Coffee and Milk Soap Disaster

Despite being so careful when working with milk in soap, we have a failed Coffee and Milk Soap which got overheated due to the belated gel phase.

Coffee and Milk Soap with white spots all over

As usual, ingredients for the Coffee and Milk Soap recipe were measured, lye added to milk which has been frozen in cubes...
The rest of the process was as per normal cold process soap: blend to trace, pour into mold and placed into freezer. We shared a post in case you are interested to know more about how to work with milk in cold processed soap.

The next day, the soap was taken out from the freezer and left on the table to be unmolded and waiting to be cut. We let it there for half a day without checking on it (we were so used to milk soap then that we didn’t suspect anything would happen). During the time when it was ignored, it threw a tantrum and went on a belated gel phase! By the time we checked on it, the gel phase was over (still slightly warm but starting to cool down – despite being frozen the whole night before!).

Everything seemed alright so the soap was cut…Alas! We were so disappointed when we saw the white specks throughout the inside of the soap! Look at the picture, ain’t it awful? At first we thought they might be lye pockets so pH strip was used to test the alkalinity/ acidity. The strip read pH10 so it shouldn’t be a problem to use. The white specks are probably the crystallized sugar from the frozen then overheated milk.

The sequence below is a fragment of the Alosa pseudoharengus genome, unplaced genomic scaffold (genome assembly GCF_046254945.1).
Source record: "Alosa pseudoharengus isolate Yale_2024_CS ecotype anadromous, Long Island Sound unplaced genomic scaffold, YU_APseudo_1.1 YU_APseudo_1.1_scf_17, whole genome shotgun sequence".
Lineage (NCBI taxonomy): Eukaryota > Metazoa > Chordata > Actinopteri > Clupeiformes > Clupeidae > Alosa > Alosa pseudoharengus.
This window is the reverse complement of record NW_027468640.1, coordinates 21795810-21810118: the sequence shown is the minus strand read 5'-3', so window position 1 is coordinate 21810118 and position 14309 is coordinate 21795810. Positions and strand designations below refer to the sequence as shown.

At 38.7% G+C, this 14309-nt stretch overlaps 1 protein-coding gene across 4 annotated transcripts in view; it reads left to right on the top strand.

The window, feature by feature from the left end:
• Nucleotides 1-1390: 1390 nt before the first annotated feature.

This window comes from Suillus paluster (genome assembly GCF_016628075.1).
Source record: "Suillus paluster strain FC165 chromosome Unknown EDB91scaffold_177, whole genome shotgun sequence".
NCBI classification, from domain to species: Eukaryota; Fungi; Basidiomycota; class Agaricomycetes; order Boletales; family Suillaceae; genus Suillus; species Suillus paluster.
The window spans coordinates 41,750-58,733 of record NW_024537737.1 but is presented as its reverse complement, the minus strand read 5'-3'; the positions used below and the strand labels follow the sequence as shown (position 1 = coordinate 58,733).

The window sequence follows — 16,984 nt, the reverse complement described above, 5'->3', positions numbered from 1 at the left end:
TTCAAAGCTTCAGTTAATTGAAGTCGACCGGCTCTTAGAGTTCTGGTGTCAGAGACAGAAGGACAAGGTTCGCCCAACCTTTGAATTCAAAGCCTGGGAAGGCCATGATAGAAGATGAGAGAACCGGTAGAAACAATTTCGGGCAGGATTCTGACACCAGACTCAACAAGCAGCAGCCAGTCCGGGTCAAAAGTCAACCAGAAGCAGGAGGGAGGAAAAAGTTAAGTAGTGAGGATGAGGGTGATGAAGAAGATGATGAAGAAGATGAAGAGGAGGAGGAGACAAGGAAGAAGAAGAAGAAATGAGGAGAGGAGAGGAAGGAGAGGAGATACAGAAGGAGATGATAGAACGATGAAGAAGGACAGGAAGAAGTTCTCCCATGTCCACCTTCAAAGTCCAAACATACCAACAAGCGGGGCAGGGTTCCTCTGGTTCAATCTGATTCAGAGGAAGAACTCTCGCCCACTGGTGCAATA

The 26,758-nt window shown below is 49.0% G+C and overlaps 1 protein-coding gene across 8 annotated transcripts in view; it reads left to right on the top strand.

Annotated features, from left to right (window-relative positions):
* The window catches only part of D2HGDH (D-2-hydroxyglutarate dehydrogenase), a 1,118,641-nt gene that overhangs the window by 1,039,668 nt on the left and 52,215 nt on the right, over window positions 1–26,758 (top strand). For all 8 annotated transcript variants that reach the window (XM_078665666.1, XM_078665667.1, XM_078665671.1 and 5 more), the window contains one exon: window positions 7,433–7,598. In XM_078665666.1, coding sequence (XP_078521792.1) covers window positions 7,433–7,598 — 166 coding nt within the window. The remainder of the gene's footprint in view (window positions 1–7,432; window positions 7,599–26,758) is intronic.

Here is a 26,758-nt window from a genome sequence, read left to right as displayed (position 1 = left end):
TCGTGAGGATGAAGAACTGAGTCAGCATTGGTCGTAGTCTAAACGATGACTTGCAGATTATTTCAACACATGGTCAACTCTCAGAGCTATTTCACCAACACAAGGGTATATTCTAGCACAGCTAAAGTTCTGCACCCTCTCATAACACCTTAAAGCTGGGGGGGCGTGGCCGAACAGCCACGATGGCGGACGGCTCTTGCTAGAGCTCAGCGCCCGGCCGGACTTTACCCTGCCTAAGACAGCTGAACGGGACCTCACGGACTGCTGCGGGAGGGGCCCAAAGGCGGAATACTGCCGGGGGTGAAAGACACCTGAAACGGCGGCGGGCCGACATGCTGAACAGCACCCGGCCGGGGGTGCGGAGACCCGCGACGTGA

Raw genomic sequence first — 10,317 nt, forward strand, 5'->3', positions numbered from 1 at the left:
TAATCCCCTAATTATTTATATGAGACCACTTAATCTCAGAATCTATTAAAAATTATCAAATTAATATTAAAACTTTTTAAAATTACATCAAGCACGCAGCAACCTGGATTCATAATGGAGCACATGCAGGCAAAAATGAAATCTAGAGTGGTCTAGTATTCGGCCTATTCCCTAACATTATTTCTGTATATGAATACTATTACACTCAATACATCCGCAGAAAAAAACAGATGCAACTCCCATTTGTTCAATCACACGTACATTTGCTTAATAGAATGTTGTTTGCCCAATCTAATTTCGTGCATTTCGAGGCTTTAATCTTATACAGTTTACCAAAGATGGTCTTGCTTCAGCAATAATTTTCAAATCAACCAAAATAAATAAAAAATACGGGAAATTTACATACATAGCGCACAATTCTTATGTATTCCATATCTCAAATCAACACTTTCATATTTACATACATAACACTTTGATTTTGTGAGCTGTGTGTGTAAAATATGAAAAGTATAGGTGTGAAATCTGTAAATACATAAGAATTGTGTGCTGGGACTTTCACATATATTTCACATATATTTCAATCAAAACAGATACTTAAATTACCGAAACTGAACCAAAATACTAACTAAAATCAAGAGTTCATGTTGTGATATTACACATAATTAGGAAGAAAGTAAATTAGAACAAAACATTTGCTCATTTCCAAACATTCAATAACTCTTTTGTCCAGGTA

Seeing the white specks is like seeing pimples all over the face…we can’t bear with it. Half of the batch of Coffee and Milk Soap was cut to small chunks and rebatched over the double boiler (similar to hot process) by adding some milk and sugar water.

The rebatched soap now looked like this:-

The rustic look of the rebatched Coffee and Milk Soap

The rebatched soap is surprisingly good despite the awful look! They foamed up generously and felt so nice on the skin during and after shower. All the effort and hard work in making then rebatching the Coffee and Milk Soap is totally worth it!

The rebatched soap was molded in cavity molds. As the soap cooled and hardened too fast when molding, we only managed to get half of them in good shapes with a marbled look. The other half of the soaps are "dented" here and there.

We learned a few lessons along the way while making the rebatch soap. We will put a link here soon so stay tuned if you are interested.

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